LO: You brought up three or four things here. So let's try and take these issues one at a time, although, the issues certainly do overlap. OK: taking the last part first: in jazz, let's hope that change will always be inevitable. An idea (such as free improvisation) is proposed and developed over a period of time, and when that idea, in its pure form, begins to become part of the common language, it's only natural that new musicians on the block would go one of two ways with the practice. Either the younger musicians will choose to keep to the pure form or , when coming into free improvisation with their own sets of influences and interests, will choose to use elements of that practice, and combine free improv. with existing forms from other musics that they know and love. So in the case of so-called free improvisation and my own work, you have to look at the timeline of events. I'm from San Francisco. In the seventies, the free music scene was very vital there, but there were not that many strong (and ultimately) committed free improvisers in the Bay Area. Towards the end of the seventies, the improvised music scene in its pure form needed an infusion of new blood. Rova's answer was to create compositional structures to frame the improvisations. We wanted more control over the direction that any particular piece would take. We still (then and now) use free improvisation as our laboratory for discovery, but we refuse to reject the possibilities that come our way from studying other peoples' musical sounds and musical ideas. In his own way, someone like John Zorn has done the same thing. First with the game pieces, then with the song forms. Alot of people are dismissing Naked City as a sell - out, but that is total nonsense as far as I'm concerned. Almost every piece they do is a severe and intensive distillation of elements drawn from Zorn's experience with all kinds of music, certainly including free improvisation. I think people are pissed off that Zorn has fun or something. Or that he is making some money. Isn't it ok for somebody to make money? Wouldn't it be nice if we all got paid to play the music we believe in? So, why is it that, as soon as someone becomes relatively popular, that he becomes immediately suspect? When Zorn put out Locus Solis in the early part of the eighties, nobody paid any attention probably because it was released on a small label, but that lp - an absolutely hardcore improv lp - was a forerunner of the Naked City stuff. Well, I could go on and on about this, but John doesn't really need my help; if anything, it's the opposite. So let's move on. Has free music as proposed by Mr. Bailey and Mr. Parker among many other great European improvisers run out of gas? Ridiculous idea, man. New musicians look for alternatives because it's in the nature of the so-called jazz idiom to look for alternatives. Despite the tendency of younger musicians in the eighties to ignore all the developments since "A Love Supreme," and despite the fact that the popular media has erased the memory of the Black Free Jazz Movement and (in the USA anyway) never paid any attention to the European developments of the sixties and seventies, and has, in the eighties, dismissed the work of, for example, Braxton, Mitchell, or (the '70's) Lacy, as an abberration of that period, nevertheless, jazz embraces the idea of "change"; that is: development, or as Braxton put's it: restructuralism. The stylists and the traditionalists have the upper hand right now. In the USA at least, the powers that be (or want to be) are doing their best to institutionalize Jazz and cut off any concept that the future of jazz might include any concepts deveoped after 1963 (and they would exclude SunRa or Ornette or Cecil's pre 1963 work). But they will ultimately fail. Already a place like Berkley School of Music is perceived by many, including some of its own teachers, as a place for the living dead. Go there to learn and come out obotomized... institutionalized to death...... which is a dramatic way of saying that, if you want to pursue music as an art form, go study with Braxton at Mills College or go to NYC and join in the public arena. If you want to make money with your music or, if you in fact genuinely enjoy formula music, go learn how to do it at Berkley. But for me, music will always be an art form of exploration and discovery, of improvisation and surprise. But getting back to somebody like Derek Bailey, you're talking about somebody who's got a very definite vision, and who has pursued that vision through thick and thin, just the way Ornette has with his vision or Braxton has with his. These people will continue to continue. And, had there been any real support for this music called free improvisation either in schools or in the media, we would see more "free musicians" and just the numbers would lead to exciting new developments. Remember however that, in the sixties, the idea of spontaneous improvisation as a form, as art-in-performance, was truly brand new in the jazz world, and you and I as younger people with virgin ears, so to speak,were knocked out by the very idea of this music; it's not surprising, then, that writers of our generation might now say that this music had exhausted itself, because that first rush of discovery was never experienced by them again. And, of course, it can't be, if you get what I mean. The first time can only happen once. But if you go to a place like England where there still is a concentrated (around London) and relatively large group of improvising practitoners, you see new faces periodically in this scene. So: I expect this music to continue to grow, but slowly, because there aren't many musicians committing themselves exclusively to the discipline, and also, because, growth takes time in uncharted territory; but it's that "frontier" aspect that makes the discipline exciting. And I feel like we in Rova also have a definite vision, as does a Zorn or a Frith, an Alteena or a Lindsay Cooper, or any of the other musicians who love free improvisation but choose to formally express themselves using compositional devices of varying types. Room really works the same way because Room's music, like Rova's, involves structured improvisation. As I already mentioned, when I came onto the music scene in the late Seventies, this was a time when I was responding to free music in a sense that I was interested in incorporating structure or compositions that would contextualize the ideas that we developed in free improvisation. I didn't feel, at the time,that what we were doing was denying the strengths of free improvisation. We weren't saying: "OK, free improvisation has reached a dead end, so let's take it somewhere else." I was just taking it somewhere else that I was interested in, and this is what I've continued to do. I love to spontaneously improvise and just get up with free improvisers; it's something I find very satisfying to do occassionally. Finally - and you see how all these areas overlap - when Rova started getting involved with other composers we did it for several practical reasons. First, it wasn't until '84 or 85 that I began to face the fact that Rova would be a part of my life for an indeterminate period. Up to that time, I always expected that the group would fold "after the next tour." Now, to keep the group alive had always involved alot of rehearsal, etc. So, time was and continues to be limited for outside activities. But it was clear to me that I needed input from other artists, and since I couldn't go out and work with anyone formally, then the next best alternative was to invite them to collaborate with Rova. Secondly, in the mid-eighties, Rova had been touring for 6 or 7 years. Promoters weren't interested in another Rova concert, so we began to see the need to have special projects that we might be able to get hired to do. Third, in 1984-85, Rova hit a dry spell compositionally, so it was clear that we could help ourselves by trying to get friends and/or musicians we loved to listen to, to write music for the group. So these three factors led to our commissioning works from (chronologically) Braxton, Frith, Terry Riley, Henry Threadgill, Alvin Curran, Robin Holcomb, and Chris Brown ,John Carter, and Jack deJohnette. I hope I didn't leave anyone out....and we are very interested in getting works from Europeans, but, so far, the grant money for that has not been forthcoming. Now I feel that we are a much better group musically because of all the challenges that we have met, and our own compositions have grown and I think definitely as a result of playing other people's works. Not to mention the direct collaborations, where we created music with synthesists Richard Teitelbaum and David Rosenboom as a sextet, or with Frith and Kaiser, again as a sextet, or with Butch Morris and Zorn using larger ensembles, or the quintet thing with Braxton, and finally, the great piece Jon Raskin and I wrote for Rova plus the martial arts drum troupe, San Francisco Taiko Dojo.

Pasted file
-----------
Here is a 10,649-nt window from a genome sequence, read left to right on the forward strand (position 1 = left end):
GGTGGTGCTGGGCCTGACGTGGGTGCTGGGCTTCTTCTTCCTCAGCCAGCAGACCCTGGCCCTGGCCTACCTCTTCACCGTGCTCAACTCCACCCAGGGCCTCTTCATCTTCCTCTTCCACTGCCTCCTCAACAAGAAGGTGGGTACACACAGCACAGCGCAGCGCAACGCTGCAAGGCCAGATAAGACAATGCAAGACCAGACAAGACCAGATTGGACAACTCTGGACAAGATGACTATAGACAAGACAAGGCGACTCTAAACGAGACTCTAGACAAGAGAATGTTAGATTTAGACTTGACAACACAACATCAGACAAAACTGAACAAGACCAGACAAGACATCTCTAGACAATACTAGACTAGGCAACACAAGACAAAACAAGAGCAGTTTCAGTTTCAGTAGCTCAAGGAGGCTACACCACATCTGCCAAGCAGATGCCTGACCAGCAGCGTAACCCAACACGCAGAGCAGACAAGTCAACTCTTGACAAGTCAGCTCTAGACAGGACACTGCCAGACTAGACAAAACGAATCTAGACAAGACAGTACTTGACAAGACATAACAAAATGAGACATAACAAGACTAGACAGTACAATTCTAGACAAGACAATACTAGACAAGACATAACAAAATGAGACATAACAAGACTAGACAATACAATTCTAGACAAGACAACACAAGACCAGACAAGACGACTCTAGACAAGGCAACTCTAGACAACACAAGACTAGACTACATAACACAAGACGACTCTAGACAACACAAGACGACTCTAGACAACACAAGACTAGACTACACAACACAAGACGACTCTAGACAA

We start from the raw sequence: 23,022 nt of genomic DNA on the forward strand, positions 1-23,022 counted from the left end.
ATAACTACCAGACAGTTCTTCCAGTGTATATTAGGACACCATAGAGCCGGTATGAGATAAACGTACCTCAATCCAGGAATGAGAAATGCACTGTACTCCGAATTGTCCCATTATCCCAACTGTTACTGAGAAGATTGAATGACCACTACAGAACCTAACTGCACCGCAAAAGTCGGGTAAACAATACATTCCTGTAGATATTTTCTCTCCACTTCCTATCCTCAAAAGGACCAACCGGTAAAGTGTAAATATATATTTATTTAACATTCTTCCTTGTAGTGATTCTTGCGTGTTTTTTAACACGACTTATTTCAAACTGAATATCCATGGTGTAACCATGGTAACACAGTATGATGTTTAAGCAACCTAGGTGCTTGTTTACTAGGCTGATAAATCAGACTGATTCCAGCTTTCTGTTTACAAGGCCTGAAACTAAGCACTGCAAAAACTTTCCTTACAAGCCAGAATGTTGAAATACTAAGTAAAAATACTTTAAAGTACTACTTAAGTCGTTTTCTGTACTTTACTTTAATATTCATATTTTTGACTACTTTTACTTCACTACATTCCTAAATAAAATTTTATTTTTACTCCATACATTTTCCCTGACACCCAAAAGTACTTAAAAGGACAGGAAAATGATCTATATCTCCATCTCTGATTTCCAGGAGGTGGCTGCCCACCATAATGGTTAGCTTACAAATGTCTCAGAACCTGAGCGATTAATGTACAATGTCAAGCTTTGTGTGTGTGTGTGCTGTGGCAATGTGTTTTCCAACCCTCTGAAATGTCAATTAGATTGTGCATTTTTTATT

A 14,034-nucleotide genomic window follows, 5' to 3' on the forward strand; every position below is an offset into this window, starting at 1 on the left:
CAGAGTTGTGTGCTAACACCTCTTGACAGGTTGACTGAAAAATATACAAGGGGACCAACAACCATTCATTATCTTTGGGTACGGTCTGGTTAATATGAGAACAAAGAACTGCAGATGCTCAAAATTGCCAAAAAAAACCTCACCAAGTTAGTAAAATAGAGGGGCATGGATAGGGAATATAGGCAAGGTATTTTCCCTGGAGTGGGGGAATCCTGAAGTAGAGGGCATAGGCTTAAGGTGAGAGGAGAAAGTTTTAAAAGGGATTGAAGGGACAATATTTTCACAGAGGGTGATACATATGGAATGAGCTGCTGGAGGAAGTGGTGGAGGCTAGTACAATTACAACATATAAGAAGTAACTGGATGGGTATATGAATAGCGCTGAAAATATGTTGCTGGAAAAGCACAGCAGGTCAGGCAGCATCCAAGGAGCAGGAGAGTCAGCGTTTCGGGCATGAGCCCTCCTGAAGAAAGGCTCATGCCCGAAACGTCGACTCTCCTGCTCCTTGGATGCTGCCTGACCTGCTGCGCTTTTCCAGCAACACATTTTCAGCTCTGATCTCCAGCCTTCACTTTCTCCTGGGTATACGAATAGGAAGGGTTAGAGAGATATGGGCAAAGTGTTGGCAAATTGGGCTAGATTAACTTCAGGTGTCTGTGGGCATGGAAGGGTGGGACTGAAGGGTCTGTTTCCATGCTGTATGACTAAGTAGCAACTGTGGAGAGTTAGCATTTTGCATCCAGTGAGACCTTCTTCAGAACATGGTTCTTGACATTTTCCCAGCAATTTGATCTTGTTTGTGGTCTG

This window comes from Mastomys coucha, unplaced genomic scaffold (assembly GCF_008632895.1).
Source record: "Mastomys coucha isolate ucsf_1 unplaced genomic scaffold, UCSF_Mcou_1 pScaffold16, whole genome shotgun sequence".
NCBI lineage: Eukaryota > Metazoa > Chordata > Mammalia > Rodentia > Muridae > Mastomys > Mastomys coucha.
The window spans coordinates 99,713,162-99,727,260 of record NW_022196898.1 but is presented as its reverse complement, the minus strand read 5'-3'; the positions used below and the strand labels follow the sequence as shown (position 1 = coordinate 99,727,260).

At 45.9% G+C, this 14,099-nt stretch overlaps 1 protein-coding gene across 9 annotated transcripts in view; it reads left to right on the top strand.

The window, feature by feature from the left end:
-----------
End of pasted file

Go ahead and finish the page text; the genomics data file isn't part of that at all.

AK: Ok, I think that this is gonna be the final question. Since I am a Soviet journalist and we are in Leningrad this is about Soviet improvised music, Soviet jazz. You've had some experience with it both as a performer -- you played with the Ganelin Trio and others -- and as a listener. For some time there was a certain fuss about Soviet music. What do you think?

LO: There are certainly some excellent musicians here, the guys in the Ganelin Trio, this duo that I heard in Leningrad (the Leningrad duo Gayvronsky and Volkov), very beautiful stuff. But from what I've heard on record, I feel that the Russian scene is a developing situation, not a situation that is substantively leading the way towards new areas of music that I have never heard before. I think that the Ganelin Trio was really important and has a lot of recordings that are really great, and as individuals they are still doing some pretty interesting music. But if I talk about the Soviet scene as far as improvised music goes, I think that most of the excitement has been generated by Western p.r. people and not by the musicians, not in terms of recordings. It is happenning here, but it's not happenning here in any more vital way than it is in other countries. I wouldn't want to be ranking it, but just thinking about Eastern Europe, there's been more music that excites me from East Germany than there has been from Russia. But this is a vibrant cultural climate, and events are occurring here now in a very dynamic way; when political changes of this magnitude occur, thay always produce cultural changes of the magnitude that could lead to some really exciting developments through the next period, something that I definitely plan to stay in touch with.